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The sixth in the series on Research in Applied Linguistics, this is a ground-breaking study which presents a phonological analysis of Brahmi and its modern derivatives. It closely examines India?s ancient cultural-linguistic background, particularly the Vedic Culture of oral tradition, and relates this scholarship to current research and theory in linguistics, neurobehavioral sciences, and special education. The author also provides an empirical understanding of reading acquisition by children with a particular focus on those facing poverty, a toxic environment, and the deprivation associated with low caste status.
The book is a departure from current neuropsychological research which is limited to the middle-class dyslexic child. It argues the need for a multidisciplinary approach which takes into account the effects of poverty, socioeconomic deprivation and environmental toxicity on reading acquisition among children from deprived groups. Purushottam Patel discusses a number of important issues including:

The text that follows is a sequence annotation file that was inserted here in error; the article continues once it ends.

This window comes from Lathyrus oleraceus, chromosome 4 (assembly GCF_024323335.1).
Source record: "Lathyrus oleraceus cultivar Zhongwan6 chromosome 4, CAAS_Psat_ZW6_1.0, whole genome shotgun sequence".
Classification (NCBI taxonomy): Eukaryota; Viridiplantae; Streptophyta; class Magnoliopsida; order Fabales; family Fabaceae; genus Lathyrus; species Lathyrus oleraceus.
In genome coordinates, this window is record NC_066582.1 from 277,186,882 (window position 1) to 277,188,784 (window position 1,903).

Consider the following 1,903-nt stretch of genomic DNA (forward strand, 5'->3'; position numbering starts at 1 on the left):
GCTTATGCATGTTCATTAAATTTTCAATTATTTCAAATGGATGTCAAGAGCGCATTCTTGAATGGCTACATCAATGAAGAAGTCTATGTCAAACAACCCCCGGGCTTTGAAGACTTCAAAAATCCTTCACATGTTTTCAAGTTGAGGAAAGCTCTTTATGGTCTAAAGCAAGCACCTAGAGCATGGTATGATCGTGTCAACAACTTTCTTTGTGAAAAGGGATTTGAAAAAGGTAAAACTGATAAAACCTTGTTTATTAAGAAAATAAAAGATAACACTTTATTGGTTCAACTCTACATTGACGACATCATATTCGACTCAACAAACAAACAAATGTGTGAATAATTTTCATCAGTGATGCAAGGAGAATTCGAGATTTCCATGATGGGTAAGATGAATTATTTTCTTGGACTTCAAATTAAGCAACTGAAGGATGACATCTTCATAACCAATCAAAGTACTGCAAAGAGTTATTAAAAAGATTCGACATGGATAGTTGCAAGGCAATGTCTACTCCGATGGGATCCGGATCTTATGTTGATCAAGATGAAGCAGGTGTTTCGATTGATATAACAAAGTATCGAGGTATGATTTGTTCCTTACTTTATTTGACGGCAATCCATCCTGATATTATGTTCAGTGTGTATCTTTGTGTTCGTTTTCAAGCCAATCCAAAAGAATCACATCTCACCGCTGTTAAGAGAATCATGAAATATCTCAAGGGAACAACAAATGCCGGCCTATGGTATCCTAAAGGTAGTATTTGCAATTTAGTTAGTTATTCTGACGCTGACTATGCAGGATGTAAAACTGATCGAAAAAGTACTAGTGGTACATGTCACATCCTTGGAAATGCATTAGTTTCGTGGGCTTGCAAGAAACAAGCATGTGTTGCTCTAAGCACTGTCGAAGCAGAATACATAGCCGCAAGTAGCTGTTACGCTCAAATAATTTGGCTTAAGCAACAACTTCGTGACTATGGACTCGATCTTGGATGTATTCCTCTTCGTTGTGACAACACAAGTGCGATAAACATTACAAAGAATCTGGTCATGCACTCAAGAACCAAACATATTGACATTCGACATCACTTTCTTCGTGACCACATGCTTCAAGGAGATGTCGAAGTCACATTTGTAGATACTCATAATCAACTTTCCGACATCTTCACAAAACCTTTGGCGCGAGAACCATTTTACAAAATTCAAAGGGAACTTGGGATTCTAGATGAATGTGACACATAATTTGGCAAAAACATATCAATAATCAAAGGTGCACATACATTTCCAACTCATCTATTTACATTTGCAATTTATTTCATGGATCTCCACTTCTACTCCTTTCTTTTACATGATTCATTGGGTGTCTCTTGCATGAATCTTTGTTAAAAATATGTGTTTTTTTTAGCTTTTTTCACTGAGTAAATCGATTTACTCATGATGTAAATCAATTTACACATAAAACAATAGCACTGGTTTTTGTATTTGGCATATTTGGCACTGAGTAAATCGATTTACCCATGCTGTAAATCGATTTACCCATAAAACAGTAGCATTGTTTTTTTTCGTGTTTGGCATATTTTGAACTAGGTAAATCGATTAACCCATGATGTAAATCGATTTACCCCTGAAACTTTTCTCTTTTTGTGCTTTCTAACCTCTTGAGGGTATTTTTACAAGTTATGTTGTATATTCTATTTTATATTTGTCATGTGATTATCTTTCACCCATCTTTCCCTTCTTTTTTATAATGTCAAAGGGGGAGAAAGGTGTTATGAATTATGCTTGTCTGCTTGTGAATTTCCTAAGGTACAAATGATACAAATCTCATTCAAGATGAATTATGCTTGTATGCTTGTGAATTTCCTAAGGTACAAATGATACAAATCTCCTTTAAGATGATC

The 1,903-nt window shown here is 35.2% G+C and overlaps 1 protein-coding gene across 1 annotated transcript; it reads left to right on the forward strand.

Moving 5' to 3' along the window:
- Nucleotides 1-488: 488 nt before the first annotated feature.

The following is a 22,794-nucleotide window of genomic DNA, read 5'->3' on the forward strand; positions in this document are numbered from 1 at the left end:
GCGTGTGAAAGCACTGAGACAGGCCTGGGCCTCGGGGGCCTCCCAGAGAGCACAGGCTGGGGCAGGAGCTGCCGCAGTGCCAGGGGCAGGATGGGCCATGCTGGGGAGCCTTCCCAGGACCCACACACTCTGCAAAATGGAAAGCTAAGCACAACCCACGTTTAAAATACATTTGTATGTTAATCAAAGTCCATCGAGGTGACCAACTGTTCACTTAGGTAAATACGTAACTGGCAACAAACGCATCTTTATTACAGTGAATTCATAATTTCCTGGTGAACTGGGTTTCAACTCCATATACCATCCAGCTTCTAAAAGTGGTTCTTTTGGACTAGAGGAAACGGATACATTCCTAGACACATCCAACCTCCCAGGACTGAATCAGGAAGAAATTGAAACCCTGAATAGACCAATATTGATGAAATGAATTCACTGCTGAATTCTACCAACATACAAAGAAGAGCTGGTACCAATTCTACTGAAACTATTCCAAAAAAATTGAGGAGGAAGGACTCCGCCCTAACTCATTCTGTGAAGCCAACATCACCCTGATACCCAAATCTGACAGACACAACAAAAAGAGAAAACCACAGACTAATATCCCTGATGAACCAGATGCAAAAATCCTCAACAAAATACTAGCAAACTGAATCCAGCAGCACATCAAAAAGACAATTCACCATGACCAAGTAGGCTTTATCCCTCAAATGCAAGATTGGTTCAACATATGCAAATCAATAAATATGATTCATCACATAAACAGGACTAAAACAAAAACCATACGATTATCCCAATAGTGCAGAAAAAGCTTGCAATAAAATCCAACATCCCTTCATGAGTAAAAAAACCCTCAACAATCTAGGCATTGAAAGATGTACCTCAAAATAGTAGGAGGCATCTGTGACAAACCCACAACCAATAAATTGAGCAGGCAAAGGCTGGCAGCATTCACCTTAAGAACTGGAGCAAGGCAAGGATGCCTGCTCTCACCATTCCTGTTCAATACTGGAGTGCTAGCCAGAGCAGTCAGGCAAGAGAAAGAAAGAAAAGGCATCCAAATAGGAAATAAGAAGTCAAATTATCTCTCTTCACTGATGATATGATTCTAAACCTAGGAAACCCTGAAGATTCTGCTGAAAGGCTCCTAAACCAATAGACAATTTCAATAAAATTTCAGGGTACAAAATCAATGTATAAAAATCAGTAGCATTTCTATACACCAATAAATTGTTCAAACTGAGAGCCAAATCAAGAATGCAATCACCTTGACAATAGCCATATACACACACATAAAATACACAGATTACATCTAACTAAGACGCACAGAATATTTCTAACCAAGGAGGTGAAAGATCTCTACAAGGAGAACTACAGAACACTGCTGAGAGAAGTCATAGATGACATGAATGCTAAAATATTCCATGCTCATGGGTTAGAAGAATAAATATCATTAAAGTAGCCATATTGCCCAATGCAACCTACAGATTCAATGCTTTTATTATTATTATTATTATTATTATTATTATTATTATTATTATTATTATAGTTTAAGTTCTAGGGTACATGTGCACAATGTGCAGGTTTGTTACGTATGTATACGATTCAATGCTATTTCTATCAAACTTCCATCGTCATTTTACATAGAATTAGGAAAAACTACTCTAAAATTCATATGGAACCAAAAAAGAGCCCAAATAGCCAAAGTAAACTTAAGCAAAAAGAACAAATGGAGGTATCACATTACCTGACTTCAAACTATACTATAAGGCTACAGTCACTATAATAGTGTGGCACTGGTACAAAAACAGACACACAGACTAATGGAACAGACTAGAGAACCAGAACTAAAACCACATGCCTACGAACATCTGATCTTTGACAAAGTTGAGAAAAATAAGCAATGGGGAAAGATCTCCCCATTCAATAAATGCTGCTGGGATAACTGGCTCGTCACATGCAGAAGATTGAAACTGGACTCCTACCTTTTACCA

- The linguistic context and principles underlying the Brahmi script.
- The reasons behind literacy emerging as a part of natural language development, especially in an oral culture.
- The cultural habits surrounding reading.
- The importance of the living environment to literacy development.
- The need for multidisciplinary research, with an emphasis on neurobehavioral teratology.
Table of Contents
Foreword by J P DAS
Writing Systems, Scripts, and Orthographies
Ancient Indian Cultural-Linguistic Heritage
Some Linguistic Features of Brahmi Scripts
Emergence of Reading in Language Development
Cognitive-Linguistic-Neural Processing in Reading
Aksaras and Current Reading Acquisition Research
Studies: Language and School Systems
Children from Mainstream Groups
Children from Scheduled Groups Living in Outer Areas
Children from Scheduled Groups Living In and Around Upper-Class Areas
Children from Scheduled Groups: Poor Readers or Dyslexics?
References and Select Bibliography